Transcribed from:
Foreign Relations of the United States, 1946, vol. VI: Eastern Europe, The Soviet Union.  Department of State Publication 8470, (Washington, DC : Gov't Printing Office, 1969), pp. 688.

NOTE: As with most telegrams, superfluous words were omitted.  This creates grammatical errors which are not part of the transcribing, but rather an inherent part of the telegram itself.  At other times it appears words were mistakenly omitted from the original transmission.  The parts enclosed in brackets [ ] were inserted by the State Dept.

861.00/2-246 : Telegram
The Chargé in the Soviet Union (Kennan) to the Secretary of State
RESTRICTED Moscow, February 2, 1946 -- 3 p.m. 
[Received February 2--11:12 a.m.]
326. Climax of Soviet election campaign arrived this morning with publication on pages 1 and 2 of all papers of appeal from Central Committee of All Union Communist Party to voters urging them to cast their ballots on February 10 for "candidates of bloc of Communists and nonparty people". General formula of this appeal is same as that of appeal issued by Central Committee before 1937 elections.31
    Appeal begins with review of Communist Party policy in years preceding war. This is followed by survey of Soviet Union's new western boundaries and war gains in Far East. Victory in war is said to have been triumph of policy of Communist Party.
    Remainder of appeal proclaims following objectives of party policy and urges those who support these objectives to vote for bloc: Further strengthening of might of Soviet State, continued moral-political unity of all classes Soviet people, further consolidation of friendship among Soviet peoples, reattainment in shortest possible time of pre-war industrial level, increased agricultural production and culture and prosperity for collective farmers, increased output of food and consumers' goods and rise in material well-being of Soviet people, further development of education, science and art, reconstruction of devastated regions and creation of normal conditions of life for people living in them, further strengthening of armed forces and security of Soviet State. In latter section, appeal emphasizes that victory in war did not by itself assure future security of Soviet people since "There are still reactionary forces who are striving to sow discord and hostility among peoples". Therefore, it is necessary "vigilantly to preserve conquests of Soviet people in great patriotic war, firmly to defend interests of Soviet Union", and "jointly with democratic forces of other countries to fight for strengthening of collaboration of peaceloving powers, for eradication of all roots of Fascism for averting of all aggression in future".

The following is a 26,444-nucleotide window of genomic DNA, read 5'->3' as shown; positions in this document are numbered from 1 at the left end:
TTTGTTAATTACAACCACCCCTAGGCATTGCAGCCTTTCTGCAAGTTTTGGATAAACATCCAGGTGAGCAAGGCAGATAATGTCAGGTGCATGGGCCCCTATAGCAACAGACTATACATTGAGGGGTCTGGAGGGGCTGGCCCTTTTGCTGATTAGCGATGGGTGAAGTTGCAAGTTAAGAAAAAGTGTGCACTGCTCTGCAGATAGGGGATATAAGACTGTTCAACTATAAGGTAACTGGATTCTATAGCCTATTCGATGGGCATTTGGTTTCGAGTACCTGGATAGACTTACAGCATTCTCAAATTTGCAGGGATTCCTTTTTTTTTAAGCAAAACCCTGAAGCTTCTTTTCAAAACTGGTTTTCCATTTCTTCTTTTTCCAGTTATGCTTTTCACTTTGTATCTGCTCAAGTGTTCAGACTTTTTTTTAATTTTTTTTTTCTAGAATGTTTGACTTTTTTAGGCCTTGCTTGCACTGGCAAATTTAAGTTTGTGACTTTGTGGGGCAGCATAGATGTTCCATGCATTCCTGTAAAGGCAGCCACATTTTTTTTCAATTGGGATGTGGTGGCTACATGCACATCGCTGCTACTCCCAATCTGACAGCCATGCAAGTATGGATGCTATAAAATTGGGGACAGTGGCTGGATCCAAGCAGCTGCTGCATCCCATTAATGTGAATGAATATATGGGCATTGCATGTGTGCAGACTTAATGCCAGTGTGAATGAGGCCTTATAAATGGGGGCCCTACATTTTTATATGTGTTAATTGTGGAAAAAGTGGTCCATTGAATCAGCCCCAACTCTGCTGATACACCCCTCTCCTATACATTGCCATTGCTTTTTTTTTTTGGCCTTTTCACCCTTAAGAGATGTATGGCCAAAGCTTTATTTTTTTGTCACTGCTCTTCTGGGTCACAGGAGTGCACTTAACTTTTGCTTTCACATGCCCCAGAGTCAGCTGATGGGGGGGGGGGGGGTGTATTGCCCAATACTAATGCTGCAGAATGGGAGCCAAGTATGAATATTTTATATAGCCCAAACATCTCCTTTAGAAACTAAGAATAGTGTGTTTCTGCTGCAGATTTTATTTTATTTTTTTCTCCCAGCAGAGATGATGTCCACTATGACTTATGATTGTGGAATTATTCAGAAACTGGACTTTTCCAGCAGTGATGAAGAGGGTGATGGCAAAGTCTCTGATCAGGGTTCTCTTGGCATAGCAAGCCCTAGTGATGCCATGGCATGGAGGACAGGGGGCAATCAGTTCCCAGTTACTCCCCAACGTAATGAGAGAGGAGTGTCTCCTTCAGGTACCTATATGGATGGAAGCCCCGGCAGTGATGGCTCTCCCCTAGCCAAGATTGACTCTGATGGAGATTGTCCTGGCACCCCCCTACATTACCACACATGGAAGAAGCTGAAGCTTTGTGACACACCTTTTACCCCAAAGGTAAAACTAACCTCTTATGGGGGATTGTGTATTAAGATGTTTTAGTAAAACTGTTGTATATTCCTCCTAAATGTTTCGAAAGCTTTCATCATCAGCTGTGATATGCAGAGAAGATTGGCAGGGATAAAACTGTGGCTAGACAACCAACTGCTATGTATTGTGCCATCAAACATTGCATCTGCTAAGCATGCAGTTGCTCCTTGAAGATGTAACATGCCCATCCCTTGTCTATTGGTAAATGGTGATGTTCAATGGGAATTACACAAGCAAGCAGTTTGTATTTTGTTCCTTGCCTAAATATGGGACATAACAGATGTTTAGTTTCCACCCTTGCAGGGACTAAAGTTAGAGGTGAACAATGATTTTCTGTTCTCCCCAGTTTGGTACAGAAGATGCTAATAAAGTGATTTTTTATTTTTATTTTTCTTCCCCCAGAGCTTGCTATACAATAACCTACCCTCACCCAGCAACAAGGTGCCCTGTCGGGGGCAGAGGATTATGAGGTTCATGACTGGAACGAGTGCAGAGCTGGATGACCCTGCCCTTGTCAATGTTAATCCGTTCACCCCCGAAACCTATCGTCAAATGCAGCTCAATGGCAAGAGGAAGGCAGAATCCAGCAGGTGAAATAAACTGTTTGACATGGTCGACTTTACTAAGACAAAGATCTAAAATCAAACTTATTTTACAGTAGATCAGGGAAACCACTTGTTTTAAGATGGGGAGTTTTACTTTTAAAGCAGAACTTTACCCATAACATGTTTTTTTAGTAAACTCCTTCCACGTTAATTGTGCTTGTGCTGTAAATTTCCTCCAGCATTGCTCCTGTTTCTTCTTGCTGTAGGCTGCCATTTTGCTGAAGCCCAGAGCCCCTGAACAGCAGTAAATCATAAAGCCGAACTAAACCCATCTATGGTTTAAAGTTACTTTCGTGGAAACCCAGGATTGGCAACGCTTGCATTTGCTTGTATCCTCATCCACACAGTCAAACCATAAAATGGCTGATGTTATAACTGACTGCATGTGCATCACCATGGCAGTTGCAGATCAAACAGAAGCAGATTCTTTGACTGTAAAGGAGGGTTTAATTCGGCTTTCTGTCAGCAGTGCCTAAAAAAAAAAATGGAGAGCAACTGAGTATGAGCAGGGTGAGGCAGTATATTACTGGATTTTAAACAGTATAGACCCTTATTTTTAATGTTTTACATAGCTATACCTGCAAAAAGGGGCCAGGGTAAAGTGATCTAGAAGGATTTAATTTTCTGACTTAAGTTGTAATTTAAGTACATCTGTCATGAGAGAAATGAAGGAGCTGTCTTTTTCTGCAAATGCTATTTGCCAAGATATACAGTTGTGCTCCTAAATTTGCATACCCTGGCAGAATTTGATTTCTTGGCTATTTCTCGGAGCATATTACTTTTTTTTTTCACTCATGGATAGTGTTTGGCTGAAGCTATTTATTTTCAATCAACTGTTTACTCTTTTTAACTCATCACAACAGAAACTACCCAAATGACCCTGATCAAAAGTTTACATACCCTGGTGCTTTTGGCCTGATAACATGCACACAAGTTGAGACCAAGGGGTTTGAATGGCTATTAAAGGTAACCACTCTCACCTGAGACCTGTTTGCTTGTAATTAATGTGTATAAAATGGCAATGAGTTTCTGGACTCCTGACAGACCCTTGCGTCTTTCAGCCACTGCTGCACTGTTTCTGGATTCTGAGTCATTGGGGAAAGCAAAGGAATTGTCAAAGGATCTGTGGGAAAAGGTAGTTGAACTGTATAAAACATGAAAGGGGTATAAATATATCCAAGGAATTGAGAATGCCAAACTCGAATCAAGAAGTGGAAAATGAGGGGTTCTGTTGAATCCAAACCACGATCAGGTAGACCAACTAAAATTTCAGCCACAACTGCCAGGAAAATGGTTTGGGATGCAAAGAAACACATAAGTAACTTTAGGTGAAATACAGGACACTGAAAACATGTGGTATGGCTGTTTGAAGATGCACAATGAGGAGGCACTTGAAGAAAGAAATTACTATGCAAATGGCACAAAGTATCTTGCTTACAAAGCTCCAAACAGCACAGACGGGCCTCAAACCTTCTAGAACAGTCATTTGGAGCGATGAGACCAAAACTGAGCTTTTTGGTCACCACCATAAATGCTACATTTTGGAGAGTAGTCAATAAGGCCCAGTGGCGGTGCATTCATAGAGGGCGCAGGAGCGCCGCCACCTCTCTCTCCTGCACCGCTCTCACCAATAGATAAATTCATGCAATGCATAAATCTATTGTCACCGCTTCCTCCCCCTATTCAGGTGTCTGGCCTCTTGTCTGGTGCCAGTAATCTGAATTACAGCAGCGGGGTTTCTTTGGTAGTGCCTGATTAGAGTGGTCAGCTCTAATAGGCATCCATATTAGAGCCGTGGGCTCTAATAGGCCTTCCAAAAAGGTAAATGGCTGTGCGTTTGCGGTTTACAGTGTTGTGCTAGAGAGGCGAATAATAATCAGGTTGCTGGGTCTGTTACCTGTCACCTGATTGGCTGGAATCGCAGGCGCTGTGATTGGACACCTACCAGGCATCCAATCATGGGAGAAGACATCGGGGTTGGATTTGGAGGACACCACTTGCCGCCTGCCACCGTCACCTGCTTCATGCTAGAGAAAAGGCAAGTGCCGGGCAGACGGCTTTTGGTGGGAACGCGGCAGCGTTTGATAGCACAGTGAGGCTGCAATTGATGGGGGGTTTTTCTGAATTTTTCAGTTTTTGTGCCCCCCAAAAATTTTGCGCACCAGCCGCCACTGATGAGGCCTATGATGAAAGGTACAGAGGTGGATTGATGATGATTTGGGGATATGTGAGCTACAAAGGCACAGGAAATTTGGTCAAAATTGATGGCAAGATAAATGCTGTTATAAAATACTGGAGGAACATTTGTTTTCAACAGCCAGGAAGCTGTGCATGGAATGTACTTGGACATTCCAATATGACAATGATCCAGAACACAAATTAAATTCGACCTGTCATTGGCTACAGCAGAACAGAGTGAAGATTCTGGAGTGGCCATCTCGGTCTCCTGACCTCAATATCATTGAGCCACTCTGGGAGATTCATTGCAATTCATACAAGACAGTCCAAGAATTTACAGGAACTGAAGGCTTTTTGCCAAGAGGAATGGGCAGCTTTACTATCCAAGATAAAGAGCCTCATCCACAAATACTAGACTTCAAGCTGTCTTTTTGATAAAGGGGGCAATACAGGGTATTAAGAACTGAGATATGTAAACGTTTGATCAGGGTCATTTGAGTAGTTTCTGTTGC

Appeal winds up as did 1937 appeal by urging voters, whether party members or nonparty, to vote with equal unanimity for Communist and nonparty candidates. February 10, it concludes, must be demonstration of unity of Soviet people with party of Lenin-Stalin.


31 For comments on the elections to the first Supreme Council in 1937, see Foreign Relations, The Soviet Union, 1933-1939, pp. 401-404.

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